Various types of knowledge management technologies have helped large companies to manage their customer relationships with finesse. But with price tags still frequently in the hundreds of thousands of dollars for customer relationship management (CRM) systems, such solutions have remained too costly for small and medium-size enterprises.
Companies that have limited budgets and IT resources need a powerful tool that is fairly simple to get up and running quickly, says Chris Selland, vice president of e-business strategies for the Yankee Group in Boston. Entice from Multiactive Software of Vancouver, B.C., Canada, is a sort of "e-business in a box" whose prices start at only $25,000. This e-commerce package offers targeted content delivery, marketing automation, CRM, customer self-service, automated lead qualification and reporting and analysis.
Entice is comprised of three integrated suites that address sales, marketing and online business. E-business Suite has tools for creating dynamic personalization and an online catalogue; it can process transactions and guide users through the process of building an online enterprise. Marketing Suite adds a campaign manager and customer prospecting and profiling, while Sales Suite includes document and contact management, a marketing encyclopedia, team selling features and synchronization capabilities for Web and remote access.
One customer is First Virtual Corp., a provider of broadband video networking services in Santa Clara, Calif. "We've got global presence by way of small regional offices in the U.K., Finland, Norway, Denmark, Italy, France and Asia Pacific, but we don't have a lot of marketing resources," says Mark Cowtan, director of marketing. "We had very little way of reaching the guy on the street who is actually selling our products."
FVC has used Entice to get marketing programs, sales tools and collateral out to the field, reaching channel partners through personalized extranets. Cowtan also captures leads from the FVC Web site and distribute those leads and others picked up at trade shows directly to the company's salespeople.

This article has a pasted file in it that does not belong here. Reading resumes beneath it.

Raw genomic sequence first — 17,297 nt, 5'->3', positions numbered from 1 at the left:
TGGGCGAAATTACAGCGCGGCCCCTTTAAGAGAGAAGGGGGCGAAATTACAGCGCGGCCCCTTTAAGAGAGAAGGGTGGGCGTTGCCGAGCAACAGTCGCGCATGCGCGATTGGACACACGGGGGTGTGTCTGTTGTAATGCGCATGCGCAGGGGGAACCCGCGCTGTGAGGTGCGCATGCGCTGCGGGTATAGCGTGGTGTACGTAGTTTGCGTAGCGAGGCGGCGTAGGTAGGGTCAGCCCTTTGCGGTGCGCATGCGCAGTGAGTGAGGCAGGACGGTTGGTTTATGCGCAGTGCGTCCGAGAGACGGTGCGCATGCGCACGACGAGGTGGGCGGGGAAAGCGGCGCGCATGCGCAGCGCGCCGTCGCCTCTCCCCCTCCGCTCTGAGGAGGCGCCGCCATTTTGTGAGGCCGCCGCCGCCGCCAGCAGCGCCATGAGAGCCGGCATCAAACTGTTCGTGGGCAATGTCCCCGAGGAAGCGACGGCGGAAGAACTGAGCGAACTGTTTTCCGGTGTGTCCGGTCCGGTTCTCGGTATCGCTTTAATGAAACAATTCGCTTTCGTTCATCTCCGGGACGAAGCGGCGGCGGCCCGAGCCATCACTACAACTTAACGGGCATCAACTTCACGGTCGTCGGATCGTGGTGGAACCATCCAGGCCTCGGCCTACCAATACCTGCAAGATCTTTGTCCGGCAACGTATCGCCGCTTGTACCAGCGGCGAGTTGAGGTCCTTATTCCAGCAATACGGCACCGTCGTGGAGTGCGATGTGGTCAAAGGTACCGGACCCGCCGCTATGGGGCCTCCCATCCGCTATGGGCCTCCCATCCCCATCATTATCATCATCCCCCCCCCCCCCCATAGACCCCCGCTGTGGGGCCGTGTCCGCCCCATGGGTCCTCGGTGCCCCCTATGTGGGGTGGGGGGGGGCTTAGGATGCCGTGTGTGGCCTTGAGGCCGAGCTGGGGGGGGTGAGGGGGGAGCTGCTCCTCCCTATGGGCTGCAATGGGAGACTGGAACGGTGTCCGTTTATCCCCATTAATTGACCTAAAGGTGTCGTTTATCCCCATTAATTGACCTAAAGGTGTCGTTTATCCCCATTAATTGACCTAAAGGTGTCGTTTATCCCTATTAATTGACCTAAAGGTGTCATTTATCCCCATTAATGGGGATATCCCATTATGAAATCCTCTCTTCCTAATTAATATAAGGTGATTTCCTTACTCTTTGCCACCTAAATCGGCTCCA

Last spring Multiactive launched Entice 2.0, which adds dynamic pricing, global commerce, targeted content delivery and connectivity to back-office systems for enterprise resource planning (ERP), inventory and accounting. But the new version's ability to extend control of customer interaction to wireless devices that support the Wireless Application Protocol (WAP) has gotten the most attention.
Entice 2.0 automates the synchronization process. Information on the device is updated when the user logs on, and when a user makes changes to the database, they become available to others in real time. "That includes handheld devices, telephones and laptops with wireless links," says Brent Halverson, Multiactive president.
FVC's Cowtan says that the wireless capabilities of the new version allow his far-flung salesforce to check delivery dates over the phone and expedite orders on the spot. It also allows them to cut the turnaround time in granting personalized partner extranet access to key customers. "The sales guys are out on the road, and there is a time lag before they get around to authorizing these people," he explains. "Before, it might have taken two or three days to authorize a new partner access, and by that time the customer might have lost interest. WAP allows me to put the project in their hands."
Whenever a salesperson has a few spare minutes, he or she can use a wireless device to access FVC's Web site, check the list of people who have asked to join a partner page and authorize any of them on the spot.
WAP functionality offers a handy way to extend enterprise functionality, according to Yankee Group's Selland. But, as he notes, there is only so much data you can get through the small screen of a phone or handheld.
That limit doesn't deter Cowtan. "I doubt that many companies our size are being this aggressive in trying to improve CRM," he says.